Tuesday, September 10, 2013

How Southern Slavery Turns White People Into Republicans 150 Years Later

From AlterNet:

The authors offer several potential explanations for how a human rights atrocity banned more than a century ago can continue to drive political attitudes today. Among them, the authors suggest that “the sudden enfranchisement of blacks was politically threatening to whites, who for centuries had enjoyed exclusive political power. In addition, the sudden emancipation of blacks substantially undermined whites’ economic power by suddenly increasing blacks’ wages and threatening the plantation economy.” These two factors, according to the author of the study, “led Southern white elites to promote localized anti-black sentiment by encouraging violence towards blacks, propagating racist norms and cultural beliefs, and, to the extent legally possible, pushing for the institutionalization of racist policies (such as Jim Crow laws). In turn, these racially hostile attitudes have persisted as each successive generation has, to some degree, inherited the attitudes and beliefs of the previous generation.” 

More here.

There really is something to this, and it's good to see that the social scientists are in hot pursuit of some real evidence making it plain to people who would deny it.  But I get the feeling that white Southern conservatives would deny this no matter how many studies you show them, because, damn it, they're not racist!  So consider a couple of points.

First, ideas don't exist within a vacuum.  They're always associated with other ideas.  Liberalism, conservatism, it doesn't matter: both points of view are packages of many different ideas, all of them undergoing continual interplay with one another.  So ideas about human nature, ideas about human interaction, civilization, self-interest, compassion, justice, right and wrong, gender, race, power, history, freedom, oppression, love, hate, all this stuff comes together in various combinations to form what we call ideology, or political point of view.  Indeed, there are so many ideas going into ideology that it's ultimately difficult for an individual to see how, exactly, all these ideas are affecting each other.  Why am I a liberal?  Why is my family conservative?  In the end, those are virtually unanswerable questions.  Sure, it's how I see the world, but why do I see the world in one way, when the people who share genes and family culture with me see it in another?

So there is for all Americans something of a mysterious component to how their ideologies are constructed.  That is, it's almost certain that we are influenced by ideas, notions, and concepts that we don't know are influencing us.

Second, we humans are not as rational as we think we are.  As cognitive linguist George Lakoff has noted, the logical parts of the brain literally cannot function unless it is in tandem with the emotional parts.  Indeed, if you remove the emotions, then there is no logic!  That means no matter how hard we try to be purely rational in our analysis of the way the world works, we must necessarily fail.  Our feelings are always shaping and informing what we tell ourselves is a rational process of logic.  And because we're always so dead set on insisting that we came to our conclusions in the most reasonable ways possible, most of us simply deny the reality.  For that matter, those of us who admit the reality, such as myself, are hard pressed to filter our logic for those emotions, anyway.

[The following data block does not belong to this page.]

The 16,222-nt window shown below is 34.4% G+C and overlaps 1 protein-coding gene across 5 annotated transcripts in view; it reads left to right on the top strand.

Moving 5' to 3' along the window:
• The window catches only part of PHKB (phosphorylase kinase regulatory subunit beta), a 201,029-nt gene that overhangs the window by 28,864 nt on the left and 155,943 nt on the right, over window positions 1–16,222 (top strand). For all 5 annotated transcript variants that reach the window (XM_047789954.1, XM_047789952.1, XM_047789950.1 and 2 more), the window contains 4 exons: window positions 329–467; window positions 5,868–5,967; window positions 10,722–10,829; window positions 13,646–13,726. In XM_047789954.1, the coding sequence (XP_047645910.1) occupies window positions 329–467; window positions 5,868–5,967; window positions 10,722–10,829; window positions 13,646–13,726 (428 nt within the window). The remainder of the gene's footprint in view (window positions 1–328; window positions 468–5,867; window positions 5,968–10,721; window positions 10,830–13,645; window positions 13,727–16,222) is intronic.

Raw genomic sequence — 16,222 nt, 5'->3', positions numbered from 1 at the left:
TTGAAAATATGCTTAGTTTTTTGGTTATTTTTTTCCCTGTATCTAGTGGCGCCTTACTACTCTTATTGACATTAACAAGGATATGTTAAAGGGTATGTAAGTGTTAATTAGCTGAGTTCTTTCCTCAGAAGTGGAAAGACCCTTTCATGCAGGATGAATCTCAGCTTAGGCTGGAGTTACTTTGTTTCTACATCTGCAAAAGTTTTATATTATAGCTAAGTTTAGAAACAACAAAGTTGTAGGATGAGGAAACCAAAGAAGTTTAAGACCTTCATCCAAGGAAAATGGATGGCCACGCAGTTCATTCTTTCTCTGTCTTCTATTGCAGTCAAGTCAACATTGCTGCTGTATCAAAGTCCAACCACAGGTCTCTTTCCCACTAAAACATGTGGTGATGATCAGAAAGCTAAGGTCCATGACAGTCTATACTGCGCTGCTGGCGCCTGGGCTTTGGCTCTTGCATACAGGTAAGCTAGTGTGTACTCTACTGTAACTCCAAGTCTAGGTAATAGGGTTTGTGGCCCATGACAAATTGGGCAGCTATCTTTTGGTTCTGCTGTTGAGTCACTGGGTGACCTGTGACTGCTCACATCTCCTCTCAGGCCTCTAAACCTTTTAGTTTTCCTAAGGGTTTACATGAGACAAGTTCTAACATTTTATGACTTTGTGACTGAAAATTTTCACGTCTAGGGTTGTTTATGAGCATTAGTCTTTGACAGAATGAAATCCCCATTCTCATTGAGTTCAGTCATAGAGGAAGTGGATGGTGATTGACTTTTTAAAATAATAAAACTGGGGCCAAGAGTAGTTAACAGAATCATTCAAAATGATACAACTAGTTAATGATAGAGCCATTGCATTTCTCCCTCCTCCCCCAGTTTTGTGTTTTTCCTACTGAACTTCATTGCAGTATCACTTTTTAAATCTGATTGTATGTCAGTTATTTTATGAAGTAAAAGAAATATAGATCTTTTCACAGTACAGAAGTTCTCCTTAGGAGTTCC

So it is almost undeniable that our political views are affected by how we feel, whether we want to admit that or not.

What does it mean, then, in light of those two points, to grow up believing that the Civil War was about "state's rights," and not about slavery?  What does it mean to spend your life thinking that the Confederate battle flag is a symbol of honor, integrity, and righteousness?  What does it mean to be told all your life that people on welfare are lazy, or criminal, or both?  What does it mean when everyone around you believes all these things?  If they get you young enough, that stuff's in your bones, part of deeply embedded intellectual structures that are both logical AND emotional.  Certainly, lots of people have managed to rise above and beyond such social conditioning as it might relate to their respective world views.  But how many people haven't?  How many people think there is absolutely no connection between their Southern pride and their politics overall, even though there almost certainly is? 

You probably already know what I think.  And that's also why I think it's a good idea to call out Paula Deen, not for her usage of the n-word thirty years ago, but because she thinks it's just fine to host a dream Southern Uncle Tom themed wedding, which is a strong indicator of her having lots of other ideas about the world along these lines floating around in her head.  Indeed, that's what this is all about: millions of white Southerners who think their Southern pride is a benign concept that doesn't have anything to do with anything other than being proud of where they're from.  But make no mistake.  Southern pride is the quiet source of inspiration for middle and working class whites in the South continually siding with the super-wealthy against their own interests, for supporting all manner of zero-tolerance policies in the schools and courts, for hating the federal government, for hating labor unions, for despising religions other than their own, for choosing war over diplomacy, and on and on.

White Southerners are the largest and most powerful voting faction in the Republican Party.  As goes the South, so go the Republicans.  Increasingly, I'm not the only one seeing this.